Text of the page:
Then, just when I thought we were finished, my knight in shining armour excused himself, reappearing a couple of minutes later with a plate of brownies and lemon tarts, smiling hugely, his eyes on me alone.  There are a few moments in life that make us feel truly special...this was one of them for me.  The next time he tracks mud across my clean floor or annoys me by channel surfing during the commercials, may I remember with gratitude and love the sparkle in his eye as we shared that plate of sweets.  And may it be many years before either of us must go to the buffet alone.     


Friday, August 17, 2012

My Cast Iron Skillet

I read somewhere that an antique is anything that is over fifty years old.  What a shock to realize that my cast iron skillet qualifies...and that I bought it new.  It was the very first thing I put into the hope chest Mom and Dad gave me for my sixteenth birthday and one of the few things that still survives today.

It is a '10 1/2 inch chicken fryer' with no brand name on it that I can find.  It must not have cost much, because I bought it with my babysitting money...fifty cents an hour back then.  I don't even know where I got it.  Probably the dime store on San Mateo in Albuquerque...that's where most of my treasures came from in those days.  If I'd known then that I'd still be using it fifty years later, I'd have paid more attention.  It had a glass lid at one time - long since broken.  I do remember what prompted the purchase though.  I saw a picture in an Ideals magazine of a red and white checked tablecloth set with Blue Willow dishes, a cast iron skillet full of stew sitting in the middle.  It seemed so absolutely perfect that it became my vision for the future.  I imagined a hungry husband sniffing appreciatively as he came through the door at night.  I saw several children gathered around the table, waiting for their plates to be filled.  And I, of course, was the smiling star of the whole thing in my shirtwaist dress and ruffled apron, carrying that skillet filled with savory stew to the table.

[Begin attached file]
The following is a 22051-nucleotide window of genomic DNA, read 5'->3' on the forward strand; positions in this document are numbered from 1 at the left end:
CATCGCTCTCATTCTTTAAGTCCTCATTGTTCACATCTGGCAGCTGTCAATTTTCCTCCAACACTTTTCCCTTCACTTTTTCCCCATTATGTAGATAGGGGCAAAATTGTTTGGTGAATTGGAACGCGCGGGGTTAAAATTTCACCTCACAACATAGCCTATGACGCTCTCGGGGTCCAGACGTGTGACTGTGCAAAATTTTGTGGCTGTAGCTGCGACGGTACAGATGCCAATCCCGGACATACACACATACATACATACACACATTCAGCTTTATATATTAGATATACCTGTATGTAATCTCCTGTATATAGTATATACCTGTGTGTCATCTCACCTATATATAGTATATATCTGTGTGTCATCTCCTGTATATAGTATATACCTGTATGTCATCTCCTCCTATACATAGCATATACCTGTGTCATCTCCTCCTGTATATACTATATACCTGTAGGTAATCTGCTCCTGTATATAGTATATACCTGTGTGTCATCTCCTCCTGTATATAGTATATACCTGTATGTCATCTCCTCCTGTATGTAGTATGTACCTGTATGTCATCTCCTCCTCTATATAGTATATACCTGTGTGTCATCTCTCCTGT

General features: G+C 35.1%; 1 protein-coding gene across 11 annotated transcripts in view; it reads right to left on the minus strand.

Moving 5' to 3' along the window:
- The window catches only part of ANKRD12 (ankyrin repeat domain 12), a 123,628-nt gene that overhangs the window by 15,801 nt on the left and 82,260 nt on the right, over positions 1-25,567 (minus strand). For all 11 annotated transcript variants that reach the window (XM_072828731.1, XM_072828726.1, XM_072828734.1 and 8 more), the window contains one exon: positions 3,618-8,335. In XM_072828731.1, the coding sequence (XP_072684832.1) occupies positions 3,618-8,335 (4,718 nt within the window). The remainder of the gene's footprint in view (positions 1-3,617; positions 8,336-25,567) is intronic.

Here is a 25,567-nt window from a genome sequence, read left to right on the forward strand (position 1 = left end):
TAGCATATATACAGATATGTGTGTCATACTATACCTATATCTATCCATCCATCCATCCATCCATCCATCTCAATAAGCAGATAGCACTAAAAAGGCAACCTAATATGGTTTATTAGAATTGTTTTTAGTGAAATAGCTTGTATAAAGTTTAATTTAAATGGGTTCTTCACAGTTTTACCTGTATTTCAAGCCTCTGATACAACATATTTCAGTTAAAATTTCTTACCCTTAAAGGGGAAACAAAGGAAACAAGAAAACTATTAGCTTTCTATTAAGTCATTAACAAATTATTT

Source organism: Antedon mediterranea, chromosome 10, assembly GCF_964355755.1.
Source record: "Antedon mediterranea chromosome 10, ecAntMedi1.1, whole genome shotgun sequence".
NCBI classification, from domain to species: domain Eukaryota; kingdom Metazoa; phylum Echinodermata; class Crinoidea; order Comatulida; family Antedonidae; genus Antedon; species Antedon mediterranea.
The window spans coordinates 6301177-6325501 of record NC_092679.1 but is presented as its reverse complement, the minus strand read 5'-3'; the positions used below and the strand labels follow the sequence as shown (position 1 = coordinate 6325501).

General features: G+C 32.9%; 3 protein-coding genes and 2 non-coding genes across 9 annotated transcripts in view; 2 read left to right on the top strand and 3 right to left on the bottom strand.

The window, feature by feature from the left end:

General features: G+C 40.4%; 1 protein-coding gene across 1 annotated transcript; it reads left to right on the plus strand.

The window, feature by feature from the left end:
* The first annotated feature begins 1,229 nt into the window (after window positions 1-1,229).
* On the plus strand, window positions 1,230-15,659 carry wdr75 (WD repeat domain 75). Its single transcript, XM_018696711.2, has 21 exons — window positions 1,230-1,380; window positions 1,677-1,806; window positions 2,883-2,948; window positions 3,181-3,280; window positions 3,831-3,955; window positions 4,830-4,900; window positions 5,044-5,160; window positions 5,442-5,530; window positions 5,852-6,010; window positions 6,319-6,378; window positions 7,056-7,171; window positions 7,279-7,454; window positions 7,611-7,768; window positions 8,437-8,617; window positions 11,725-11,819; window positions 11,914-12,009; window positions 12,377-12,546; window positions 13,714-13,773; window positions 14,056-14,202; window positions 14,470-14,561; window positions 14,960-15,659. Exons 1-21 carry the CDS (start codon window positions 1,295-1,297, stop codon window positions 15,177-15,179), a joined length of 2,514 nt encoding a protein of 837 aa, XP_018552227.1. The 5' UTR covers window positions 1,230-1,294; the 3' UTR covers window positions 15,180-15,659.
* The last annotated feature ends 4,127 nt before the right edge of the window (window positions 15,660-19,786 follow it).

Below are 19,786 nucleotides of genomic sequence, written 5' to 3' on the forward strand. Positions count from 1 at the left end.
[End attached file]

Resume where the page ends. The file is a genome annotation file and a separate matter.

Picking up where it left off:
On the whole, it happened just about that way.  Over the years my skillet has cooked everything from French toast to Christmas dinner, survived over twenty moves and fed more company than I can even remember now.  We carried it to family gatherings and church dinners...covered with aluminum foil and wrapped in towels, it kept things perfectly hot in transit. 

Today it cooked a beef roast for me.  The roast, nestled in a bed of carrots and potatoes, looked as lovely as my dream fifty years ago, and tasted just as good.  The scene has changed though.  My husband doesn't come sniffing through the door at night - he's semi-retired and works from home.  The children are grown and scattered across the country.  I haven't worn a shirtwaist in years.  There's only one Blue Willow plate left - it sits atop the kitchen cabinet as a memento, no longer in service.  But that skillet and I...we've gone the distance.  We've partnered in domesticity for half-a-century, and that's saying something!  I had my dreams and my vision - it helped them become a reality. Who could ask for more from a simple cast iron skillet?